Share with your students the many ways the brain learns and how mistakes are critical. Mistakes are learning experiences and are opportunities to continue to improve. They are like taking a detour on a road trip. Just as taking a wrong turn can lead to discovering new places and experiences, making mistakes can lead to new insights and understanding. This may require more time and effort and can lead to deeper and more meaningful learning.
• Provide feedback that focuses on effort, not just results
Take time to notice, comment and give feedback on students’ efforts, not only the results. Feedback should acknowledge the student’s effort and highlight specific actions or behaviours that demonstrate that effort. For example, “I noticed you took the time to revise your essay multiple times. Your attention to detail and willingness to make changes show you’re dedicated to improving your writing skills.”
• Make learning relevant and interesting.
Giving students an authentic reason to learn content is a way to encourage more effort. It could be by showing and giving examples from different professions, relating content to real-life situations, or creating tasks requiring real-world skills. Consider your student’s interests and hobbies and connect new learning to these.
• Encourage autonomy
This might involve giving them choices within a topic or how they show their learning, such as with a video, essay, or presentation. Encourage learners to self-reflect on how they might improve and how the knowledge relates to their personal lives. Allow for creativity and self-expression in their work rather than being mirror copies of each other.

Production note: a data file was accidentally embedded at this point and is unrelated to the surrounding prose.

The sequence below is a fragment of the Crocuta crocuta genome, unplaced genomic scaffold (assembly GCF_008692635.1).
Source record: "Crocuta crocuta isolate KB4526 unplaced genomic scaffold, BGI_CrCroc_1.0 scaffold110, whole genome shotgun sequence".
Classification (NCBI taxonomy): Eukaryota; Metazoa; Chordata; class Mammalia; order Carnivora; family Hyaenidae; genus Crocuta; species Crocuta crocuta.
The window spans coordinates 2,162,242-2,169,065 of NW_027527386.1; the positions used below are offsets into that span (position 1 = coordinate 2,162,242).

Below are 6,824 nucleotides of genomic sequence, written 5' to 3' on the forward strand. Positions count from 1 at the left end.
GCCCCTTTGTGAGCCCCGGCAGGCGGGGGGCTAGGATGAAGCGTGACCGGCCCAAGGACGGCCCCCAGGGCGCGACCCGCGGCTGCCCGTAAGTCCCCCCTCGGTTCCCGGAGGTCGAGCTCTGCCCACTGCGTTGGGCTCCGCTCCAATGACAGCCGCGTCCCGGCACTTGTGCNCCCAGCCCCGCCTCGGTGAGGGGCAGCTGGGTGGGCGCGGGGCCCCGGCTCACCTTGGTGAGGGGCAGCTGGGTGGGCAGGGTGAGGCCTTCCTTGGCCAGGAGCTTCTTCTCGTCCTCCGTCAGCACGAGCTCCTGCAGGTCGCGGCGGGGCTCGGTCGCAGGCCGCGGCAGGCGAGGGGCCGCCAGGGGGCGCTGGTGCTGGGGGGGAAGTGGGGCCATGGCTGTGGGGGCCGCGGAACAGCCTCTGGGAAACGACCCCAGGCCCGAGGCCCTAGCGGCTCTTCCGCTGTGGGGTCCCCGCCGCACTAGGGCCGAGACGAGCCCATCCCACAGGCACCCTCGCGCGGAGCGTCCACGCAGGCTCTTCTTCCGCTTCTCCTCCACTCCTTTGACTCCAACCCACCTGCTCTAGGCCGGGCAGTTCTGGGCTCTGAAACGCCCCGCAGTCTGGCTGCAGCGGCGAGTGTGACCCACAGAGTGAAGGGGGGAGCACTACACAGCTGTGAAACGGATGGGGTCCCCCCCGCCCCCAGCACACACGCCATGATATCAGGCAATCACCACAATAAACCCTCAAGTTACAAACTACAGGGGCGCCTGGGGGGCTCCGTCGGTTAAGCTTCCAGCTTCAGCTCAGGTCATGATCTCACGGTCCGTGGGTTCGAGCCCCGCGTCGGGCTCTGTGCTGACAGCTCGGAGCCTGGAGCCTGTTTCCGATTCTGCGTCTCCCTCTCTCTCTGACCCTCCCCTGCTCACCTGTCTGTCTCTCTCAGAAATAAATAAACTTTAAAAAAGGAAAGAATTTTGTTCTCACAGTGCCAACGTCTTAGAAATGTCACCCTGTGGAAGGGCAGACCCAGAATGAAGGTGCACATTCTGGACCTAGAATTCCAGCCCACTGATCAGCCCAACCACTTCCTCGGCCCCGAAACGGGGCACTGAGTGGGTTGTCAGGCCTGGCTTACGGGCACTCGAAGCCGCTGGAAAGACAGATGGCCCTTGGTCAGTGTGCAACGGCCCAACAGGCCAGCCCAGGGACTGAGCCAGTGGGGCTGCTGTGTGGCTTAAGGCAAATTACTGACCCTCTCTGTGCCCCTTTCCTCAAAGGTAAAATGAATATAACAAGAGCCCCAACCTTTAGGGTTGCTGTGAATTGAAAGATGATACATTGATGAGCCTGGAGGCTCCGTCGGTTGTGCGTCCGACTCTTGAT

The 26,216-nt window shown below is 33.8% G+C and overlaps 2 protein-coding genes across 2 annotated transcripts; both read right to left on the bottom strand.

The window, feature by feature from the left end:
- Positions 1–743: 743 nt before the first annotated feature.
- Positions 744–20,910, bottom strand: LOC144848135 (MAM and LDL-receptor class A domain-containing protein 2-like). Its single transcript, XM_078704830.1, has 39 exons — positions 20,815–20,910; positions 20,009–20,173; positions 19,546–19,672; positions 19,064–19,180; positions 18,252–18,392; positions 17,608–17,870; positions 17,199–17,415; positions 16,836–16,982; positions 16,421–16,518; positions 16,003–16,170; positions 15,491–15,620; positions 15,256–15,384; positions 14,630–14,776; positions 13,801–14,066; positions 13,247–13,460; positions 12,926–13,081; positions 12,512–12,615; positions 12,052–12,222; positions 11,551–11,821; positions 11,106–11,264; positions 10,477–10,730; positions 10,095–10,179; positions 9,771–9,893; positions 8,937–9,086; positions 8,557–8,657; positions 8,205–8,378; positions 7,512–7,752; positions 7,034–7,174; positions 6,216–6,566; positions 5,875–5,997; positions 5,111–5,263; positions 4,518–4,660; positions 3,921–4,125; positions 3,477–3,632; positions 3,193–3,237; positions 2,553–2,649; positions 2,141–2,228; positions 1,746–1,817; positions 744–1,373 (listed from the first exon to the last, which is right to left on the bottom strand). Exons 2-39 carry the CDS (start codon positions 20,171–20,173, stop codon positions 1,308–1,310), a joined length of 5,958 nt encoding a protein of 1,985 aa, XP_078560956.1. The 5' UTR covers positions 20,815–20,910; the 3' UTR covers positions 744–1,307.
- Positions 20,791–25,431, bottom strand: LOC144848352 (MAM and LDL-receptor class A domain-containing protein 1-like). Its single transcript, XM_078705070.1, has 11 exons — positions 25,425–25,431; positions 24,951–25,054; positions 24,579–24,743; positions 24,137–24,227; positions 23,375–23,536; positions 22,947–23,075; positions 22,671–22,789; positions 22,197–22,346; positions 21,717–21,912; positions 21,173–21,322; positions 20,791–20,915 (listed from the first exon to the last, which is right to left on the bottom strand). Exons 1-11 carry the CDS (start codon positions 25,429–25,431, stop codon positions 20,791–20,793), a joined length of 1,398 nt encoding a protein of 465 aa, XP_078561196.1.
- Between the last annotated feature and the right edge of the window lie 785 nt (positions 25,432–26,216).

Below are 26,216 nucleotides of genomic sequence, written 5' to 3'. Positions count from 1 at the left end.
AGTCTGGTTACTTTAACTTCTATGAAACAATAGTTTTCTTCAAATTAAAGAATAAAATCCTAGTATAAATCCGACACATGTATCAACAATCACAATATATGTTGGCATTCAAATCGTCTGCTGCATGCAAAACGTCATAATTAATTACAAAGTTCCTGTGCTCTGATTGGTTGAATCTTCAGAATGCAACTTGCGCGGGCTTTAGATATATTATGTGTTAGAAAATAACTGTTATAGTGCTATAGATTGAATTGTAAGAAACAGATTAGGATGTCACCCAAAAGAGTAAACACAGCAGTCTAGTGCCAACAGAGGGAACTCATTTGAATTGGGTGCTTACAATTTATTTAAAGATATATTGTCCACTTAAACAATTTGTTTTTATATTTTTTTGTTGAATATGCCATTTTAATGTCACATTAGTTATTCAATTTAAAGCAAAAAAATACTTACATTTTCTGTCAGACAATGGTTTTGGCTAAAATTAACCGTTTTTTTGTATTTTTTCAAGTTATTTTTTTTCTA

• Help students set achievable goals and break tasks down into smaller steps.
Taking the time to help your students set goals can give huge rewards. It allows them to prioritise, see
their progress and take ownership of their learning. This, in turn, increases the effort they may be willing to expend. Teach your students how to break their goals into achievable steps, as a task or goal often seems too big. As Emily Dickinson said, “One step at a time is all it takes to get you there.”
• Teach students self-regulation skills to manage distractions.
This is undoubtedly a life skill and a work in progress for most of us! Discuss the distractions they (and you) are grabbling with and brainstorm ways to minimise them. The free app iStudyAlarm gives students a 20-minute focus time with a five-minute break. During the break, they can check social media, notifications and engage in an activity that will allow them to focus for the next 20 minutes. Encourage strategies such as turning off the spell checker while typing or using instrumental music to keep the brain focused. Have clear expectations, encourage mindfulness practices and give opportunities for movement within your class. These can all help the brain to focus and increase motivation and effort.
Encouraging effort is essential for academic success and building lifelong skills. Educators must promote putting in ‘effort’ as something worthwhile and crucial.